Presentation on theme: "Economic Development As A Triage Activity Marc Anderberg Director, Applied Research Texas Workforce Commission Annual Workforce Conference Phoenix, AZ."— Presentation transcript:
Economic Development As A Triage Activity Marc Anderberg Director, Applied Research Texas Workforce Commission Annual Workforce Conference Phoenix, AZ April 10-11, 2008
Limitations of Cluster Theory Scale –Limited number of “trophy-size” recruits –Competition (86 of 86 MSA for biotech) –Enough to tip the scales??? TX Emerging Technology Fund vs San Diego, SD, KS Intangibles (CA, MA, WI, MO referenda) –Small businesses and microenterprises Existing scale Job creation Creative Destruction –Exploitive vs exploratory innovation –Vulnerability
When Cluster Theory Doesn’t Apply (continued) Regional Differences –Inside versus outside the “Texas Triangle” –Rural vs metro and suburban counties within same LWDA Migration and aging of the population –Talent supply (“Brain Drain”) Critical mass/agglomeration (Jane Jacobs) Theory of the “Creative Class” (Richard Florida) –Consumer demands Wealth creation versus job creation “Market Failure” –Location – spatial mismatch –Equitable distribution
ALTERNATIVES Strengths and Opportunities Continue to do what you do best –Ag (crops and livestock) and Oil & Gas –Diversify and differentiate –Capture more of the value added Intermediate vs final demand New markets (niche, international) Quality, branding and marketing –Become more efficient –Pooling of resources – cooperative –Be Opportunistic in “appropriating” cluster language
ALTERNATIVE Strengths and Opportunities Understand your comparative advantage Differentiate between export industries and population-serving industries –Retail is NOT economic development Retail and personal services follow population and income growth Conserve scarce resources for export industry development –Resist notion that bidding wars are “business as usual –Use information resources and indirect incentives –Understand leakage, displacement and import substitution –Stimulate population growth Quality of place –Enhance natural amenities –Market them through tourism and residential relocation Quality of life –Cheap land, low crime, low cost of living –Market to equity rich-city weary snowbirds –Upgrade services (e.g., cure problems like medically-underserved)
ALTERNATIVES Strengths and Opportunities Footloose industries Business as a virtual platform Place still matters Proximity to final consumer –I have deployed lots of IT – I just don’t have any knowledge worth transmitting across the globe at the speed of light –Knowledge vs Information-based economy Quality of life and quality of place Green Economy & Tradability of Skills
ALTERNATIVES Strengths and Opportunities Grow your own World class education –Foundation –Entrepreneurship –Stewardship Access to capital (angels, micro-lenders, conventional) –Information broker and networking –Business plan development (see Dot Com Flame-outs) –Tech assistance SCORE, ag extension, MEP, SBDC Incubator, industrial park and exit strategy Scale and expectations –IT as enabling rather than as a cluster (There are no low tech industries, only low tech firms) ― Get the infrastructure right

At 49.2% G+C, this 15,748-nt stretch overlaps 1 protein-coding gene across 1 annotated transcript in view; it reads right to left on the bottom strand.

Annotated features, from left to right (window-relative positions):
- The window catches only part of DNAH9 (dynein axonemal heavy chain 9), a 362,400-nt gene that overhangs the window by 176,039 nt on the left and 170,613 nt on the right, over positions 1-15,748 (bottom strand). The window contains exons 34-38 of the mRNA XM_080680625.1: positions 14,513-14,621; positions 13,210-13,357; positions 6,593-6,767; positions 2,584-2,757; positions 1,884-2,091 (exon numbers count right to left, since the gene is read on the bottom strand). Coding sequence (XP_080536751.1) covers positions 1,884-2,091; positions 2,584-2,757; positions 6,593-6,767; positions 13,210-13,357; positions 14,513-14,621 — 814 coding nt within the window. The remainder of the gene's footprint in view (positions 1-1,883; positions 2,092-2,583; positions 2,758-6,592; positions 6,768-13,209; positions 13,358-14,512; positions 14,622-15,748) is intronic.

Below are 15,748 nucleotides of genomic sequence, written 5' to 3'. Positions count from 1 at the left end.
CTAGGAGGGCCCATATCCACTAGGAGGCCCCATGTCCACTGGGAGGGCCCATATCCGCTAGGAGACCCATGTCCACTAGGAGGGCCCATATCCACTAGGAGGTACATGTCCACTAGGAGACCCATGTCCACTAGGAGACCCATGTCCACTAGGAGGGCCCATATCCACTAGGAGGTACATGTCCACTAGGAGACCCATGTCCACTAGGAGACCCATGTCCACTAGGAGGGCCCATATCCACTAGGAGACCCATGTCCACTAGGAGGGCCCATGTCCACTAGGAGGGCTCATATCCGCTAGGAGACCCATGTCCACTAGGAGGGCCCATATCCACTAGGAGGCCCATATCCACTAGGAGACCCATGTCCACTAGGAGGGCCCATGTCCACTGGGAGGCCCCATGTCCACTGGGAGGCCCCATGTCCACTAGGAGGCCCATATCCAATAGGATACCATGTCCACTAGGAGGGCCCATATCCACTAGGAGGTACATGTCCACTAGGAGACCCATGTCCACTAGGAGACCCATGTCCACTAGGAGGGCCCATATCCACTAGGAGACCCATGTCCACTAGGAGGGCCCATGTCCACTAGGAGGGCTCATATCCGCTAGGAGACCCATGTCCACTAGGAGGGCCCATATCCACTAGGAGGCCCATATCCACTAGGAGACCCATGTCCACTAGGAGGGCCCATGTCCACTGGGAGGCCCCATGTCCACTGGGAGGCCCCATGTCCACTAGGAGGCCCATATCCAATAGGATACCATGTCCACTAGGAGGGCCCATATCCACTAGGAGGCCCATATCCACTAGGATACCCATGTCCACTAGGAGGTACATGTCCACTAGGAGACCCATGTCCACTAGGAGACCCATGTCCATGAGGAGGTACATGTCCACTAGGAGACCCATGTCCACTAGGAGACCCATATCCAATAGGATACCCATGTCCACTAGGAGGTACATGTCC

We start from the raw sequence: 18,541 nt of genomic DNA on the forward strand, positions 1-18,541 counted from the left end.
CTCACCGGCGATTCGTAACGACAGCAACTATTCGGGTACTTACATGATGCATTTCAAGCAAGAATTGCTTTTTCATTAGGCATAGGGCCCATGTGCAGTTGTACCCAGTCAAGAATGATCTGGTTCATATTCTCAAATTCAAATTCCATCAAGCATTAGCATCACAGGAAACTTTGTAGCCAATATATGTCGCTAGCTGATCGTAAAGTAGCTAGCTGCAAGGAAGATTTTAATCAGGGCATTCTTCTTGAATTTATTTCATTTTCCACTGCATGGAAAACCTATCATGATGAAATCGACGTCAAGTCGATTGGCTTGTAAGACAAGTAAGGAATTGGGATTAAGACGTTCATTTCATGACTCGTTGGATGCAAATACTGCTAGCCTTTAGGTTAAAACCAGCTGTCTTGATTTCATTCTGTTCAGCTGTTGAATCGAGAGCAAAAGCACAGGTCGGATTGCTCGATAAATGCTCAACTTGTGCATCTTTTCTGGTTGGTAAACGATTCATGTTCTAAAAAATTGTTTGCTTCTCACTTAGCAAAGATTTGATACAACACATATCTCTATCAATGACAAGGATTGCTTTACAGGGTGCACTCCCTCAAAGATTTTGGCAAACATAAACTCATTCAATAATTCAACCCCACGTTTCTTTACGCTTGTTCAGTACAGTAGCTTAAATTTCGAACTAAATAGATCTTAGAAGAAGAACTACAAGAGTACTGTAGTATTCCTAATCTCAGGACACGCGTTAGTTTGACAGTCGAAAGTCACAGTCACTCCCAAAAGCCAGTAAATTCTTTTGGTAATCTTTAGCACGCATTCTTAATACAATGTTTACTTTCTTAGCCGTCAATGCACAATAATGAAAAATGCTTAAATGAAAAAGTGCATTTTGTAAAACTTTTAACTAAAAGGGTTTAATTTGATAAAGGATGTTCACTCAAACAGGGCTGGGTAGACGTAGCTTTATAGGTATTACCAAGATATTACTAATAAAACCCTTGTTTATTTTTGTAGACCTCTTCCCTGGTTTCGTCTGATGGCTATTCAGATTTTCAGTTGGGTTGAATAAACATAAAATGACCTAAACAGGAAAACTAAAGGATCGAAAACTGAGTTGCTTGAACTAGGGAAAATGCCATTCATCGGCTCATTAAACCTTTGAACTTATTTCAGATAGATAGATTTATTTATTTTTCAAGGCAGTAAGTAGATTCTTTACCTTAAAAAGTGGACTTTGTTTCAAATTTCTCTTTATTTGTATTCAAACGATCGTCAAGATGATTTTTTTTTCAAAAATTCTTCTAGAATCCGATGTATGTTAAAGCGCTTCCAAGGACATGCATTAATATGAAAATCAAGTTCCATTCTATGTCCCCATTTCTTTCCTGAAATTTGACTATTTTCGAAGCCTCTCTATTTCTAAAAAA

ALTERNATIVES Addressing Weaknesses Base closure and abandoned factories –Resources and best practices –Recovery, renovation (speed essential) –Market spade-ready, finish-out ready Cooperation –Rather than competition (bury the hatchet, ford the river Mr. Rhoden presentation) –Get a piece of the action
ALTERNATIVES When life gives you lemons, make lemonade Reversing cluster logic Absence of legacy industry as barrier (Twin Cities) –Incremental change rather than breakthroughs –Risk-aversion and protectionism Too much is disadvantage –Degradation of quality of place & quality of life San Jose, CA migration to Austin, TX –Dispersion of vulnerable critical infrastructure Gulf Coast refining vs Arkansas, Oklahoma or inland Texas
ALTERNATIVES Addressing Weaknesses Public good argument Function of government is to fill gaps where market forces fail Market forces will “take care of” the metro and suburban areas With substantial comparative advantage, they can’t make the “but for” argument to justify financial incentives Rural areas (and inner-city ones) need larger allocations in order to level the playing field Rural areas and inner-cities have a greater need for wealth creation and jobs Productive use of human resources in rural areas and inner-cities achievements decrease “drag” on the system.
Measuring Success Efficiency, ROI and net job creation are not the only measure Equitable distribution of cost and benefits Earmarked funds USDA –and HUD –and EPA DoD (dual-use) and Homeland Security NSF and Department of Education NIH and HHS Special programs Enterprise and Empowerment Zones Community Redevelopment Act Reduced vulnerability Diversification of the economic base Dispersion of critical infrastructure Retention of jobs relative to expected loss Stemming the brain drain –Expanding the knowledge base –Nimble to respond to changing demands –Innovation and entrepreneurship are the foundations of wealth creation
Marc Anderberg Email email@example.com Phone (512) 491-4803 Mail Marc Anderberg Director of Applied Research TWC – LMCI 9001 N. IH-35, Suite 103A Austin, TX 76753h Getting Down to Business: Applied Cluster Theory Economic Development As a Triage Activity (in 2007) Job Chains and Churning Megatrends: An Environ- mental Scan of the Forces Sculpting Texas’ Eco- nomic Landscape (in 2007) Becoming and Employer of Choice: Talent Recruitment and Retention During the Coming Skills Shortage Technology Workers in the New Texas Economy Infusing Strategic Planning with Local Wisdom Bridging the Digital Divide: Under-representation of Women and Minorities in Technology-Intensive Occupations The Emerging Biotechnology Industry The Study of Emerging Occupations
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